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Gulf oil spill: Santa Monica mountains could benefit from spill legislation

July 15, 2010 |  1:32 pm

What does the Santa Monica Mountains National Recreation Area have to do with the gulf oil spill?

It and other national parks may benefit from congressional legislation growing out of the disaster.

A bill approved by the House Natural Resources Committee on Thursday would provide $900 million a year -- about triple the amount allocated this year -- for purchasing land for national parks, forests and wildlife refuges and helping states fund parks and recreation projects.

Although no decision has been made on which parks would receive the money, the Santa Monica Mountains National Recreation Area would probably receive consideration. A funding increase would provide "the catalyst to complete our land acquisition plan for the national recreation area," according to Woody Smeck, acting deputy regional director of the National Park Service’s Pacific West Region.

"We have 22,500 acres still to acquire from willing sellers," he said. "They include seven miles of pristine coastline near Point Mugu, the last undeveloped stretch of coastal scenery in Los Angeles County.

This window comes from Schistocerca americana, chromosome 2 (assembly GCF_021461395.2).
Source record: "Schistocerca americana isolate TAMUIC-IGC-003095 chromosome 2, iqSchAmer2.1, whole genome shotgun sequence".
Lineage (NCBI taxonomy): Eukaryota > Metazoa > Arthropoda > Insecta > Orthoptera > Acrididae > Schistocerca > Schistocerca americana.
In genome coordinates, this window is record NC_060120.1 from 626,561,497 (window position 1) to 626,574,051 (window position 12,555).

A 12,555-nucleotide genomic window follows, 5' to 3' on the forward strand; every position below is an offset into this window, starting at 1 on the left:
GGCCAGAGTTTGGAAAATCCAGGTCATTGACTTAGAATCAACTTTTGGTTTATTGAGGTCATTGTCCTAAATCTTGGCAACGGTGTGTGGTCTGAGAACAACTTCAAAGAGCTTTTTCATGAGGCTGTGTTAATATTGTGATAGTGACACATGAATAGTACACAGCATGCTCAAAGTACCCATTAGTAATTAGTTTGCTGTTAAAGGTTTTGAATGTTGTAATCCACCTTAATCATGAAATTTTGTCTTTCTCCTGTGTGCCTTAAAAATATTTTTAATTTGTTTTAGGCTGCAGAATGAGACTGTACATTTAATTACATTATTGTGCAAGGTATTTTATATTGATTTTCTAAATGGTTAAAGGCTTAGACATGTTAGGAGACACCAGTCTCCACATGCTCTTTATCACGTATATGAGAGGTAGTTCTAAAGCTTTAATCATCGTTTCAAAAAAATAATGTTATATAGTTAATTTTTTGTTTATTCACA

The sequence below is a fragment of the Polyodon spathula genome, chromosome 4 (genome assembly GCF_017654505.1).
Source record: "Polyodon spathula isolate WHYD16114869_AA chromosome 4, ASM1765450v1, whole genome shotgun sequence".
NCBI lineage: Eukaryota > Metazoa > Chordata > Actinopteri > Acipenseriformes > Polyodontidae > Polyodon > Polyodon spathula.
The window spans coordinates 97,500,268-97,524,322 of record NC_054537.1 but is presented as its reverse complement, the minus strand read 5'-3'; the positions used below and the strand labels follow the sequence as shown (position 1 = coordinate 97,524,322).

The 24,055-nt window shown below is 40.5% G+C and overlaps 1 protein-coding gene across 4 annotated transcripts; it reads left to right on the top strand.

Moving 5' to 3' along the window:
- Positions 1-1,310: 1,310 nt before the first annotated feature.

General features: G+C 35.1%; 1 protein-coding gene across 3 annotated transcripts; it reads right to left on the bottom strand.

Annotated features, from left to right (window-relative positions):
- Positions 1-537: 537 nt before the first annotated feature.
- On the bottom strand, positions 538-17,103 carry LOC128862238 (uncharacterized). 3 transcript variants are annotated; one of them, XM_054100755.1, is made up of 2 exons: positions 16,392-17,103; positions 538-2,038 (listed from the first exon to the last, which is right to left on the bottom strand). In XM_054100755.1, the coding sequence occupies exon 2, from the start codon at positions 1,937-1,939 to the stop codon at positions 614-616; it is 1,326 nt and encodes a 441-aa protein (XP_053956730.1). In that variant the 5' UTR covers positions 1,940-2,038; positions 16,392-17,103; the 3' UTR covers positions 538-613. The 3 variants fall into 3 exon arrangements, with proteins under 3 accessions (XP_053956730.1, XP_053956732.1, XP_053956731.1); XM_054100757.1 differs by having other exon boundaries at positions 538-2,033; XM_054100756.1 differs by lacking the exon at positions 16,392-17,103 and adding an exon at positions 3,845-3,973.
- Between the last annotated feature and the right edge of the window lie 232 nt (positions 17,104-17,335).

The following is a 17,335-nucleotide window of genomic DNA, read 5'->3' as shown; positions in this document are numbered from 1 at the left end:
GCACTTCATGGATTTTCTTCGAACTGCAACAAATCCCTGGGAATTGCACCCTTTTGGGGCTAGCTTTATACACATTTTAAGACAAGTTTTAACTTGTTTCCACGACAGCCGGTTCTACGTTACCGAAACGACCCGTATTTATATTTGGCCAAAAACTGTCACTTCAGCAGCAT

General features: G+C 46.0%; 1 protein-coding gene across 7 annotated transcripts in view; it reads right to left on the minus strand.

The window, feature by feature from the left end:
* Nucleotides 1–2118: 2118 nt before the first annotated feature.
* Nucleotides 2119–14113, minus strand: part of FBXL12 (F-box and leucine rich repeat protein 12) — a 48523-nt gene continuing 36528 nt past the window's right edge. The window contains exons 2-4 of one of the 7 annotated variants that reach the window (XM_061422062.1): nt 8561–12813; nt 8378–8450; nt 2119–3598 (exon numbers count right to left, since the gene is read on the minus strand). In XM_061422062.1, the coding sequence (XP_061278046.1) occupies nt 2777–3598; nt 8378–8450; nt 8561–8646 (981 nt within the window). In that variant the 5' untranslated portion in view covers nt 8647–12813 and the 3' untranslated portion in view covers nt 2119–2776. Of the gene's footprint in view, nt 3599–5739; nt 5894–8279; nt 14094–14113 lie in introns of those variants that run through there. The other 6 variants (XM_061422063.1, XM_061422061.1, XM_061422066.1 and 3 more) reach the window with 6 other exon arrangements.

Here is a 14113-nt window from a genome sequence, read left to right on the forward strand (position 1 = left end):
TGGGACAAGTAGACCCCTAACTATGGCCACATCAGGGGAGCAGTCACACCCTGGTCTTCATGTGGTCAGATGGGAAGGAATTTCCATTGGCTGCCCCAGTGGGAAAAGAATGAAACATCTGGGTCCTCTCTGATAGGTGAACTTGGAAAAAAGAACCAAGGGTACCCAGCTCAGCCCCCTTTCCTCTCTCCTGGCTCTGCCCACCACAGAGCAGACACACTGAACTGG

"Acquiring the remaining lands would lock together over 85,000 acres of public parks acquired since 1978 into a green patchwork quilt immediately accessible to 17 million people in Greater Los Angeles."

The money would come from a new $2-per-barrel "conservation fee" on the domestic production of oil.

A good chunk of the money would go to the Land and Water Conservation Fund, established during the Johnson presidency. Under the law, offshore oil drilling revenues are used to preserve land.

Objecting to the provision, Rep. Doc Hastings of Washington state, the committee’s top Republican, said, "Increasing funding for this program has no place in a bill intended to focus on the gulf oil spill.’’ Rep. Bill Cassidy (R-La.) also expressed concern that the provision would increase the cost of domestic energy production and jeopardize oil industry jobs in his state. 

But Bill Meadows, president of the Wilderness Society, said that offshore drilling has "always been predicated on the idea that the depletion of one national, non-renewable natural resource must be balanced by the long-term protection of threatened habitats, beaches, waterways and other special places across America."

-- Richard Simon, from Washington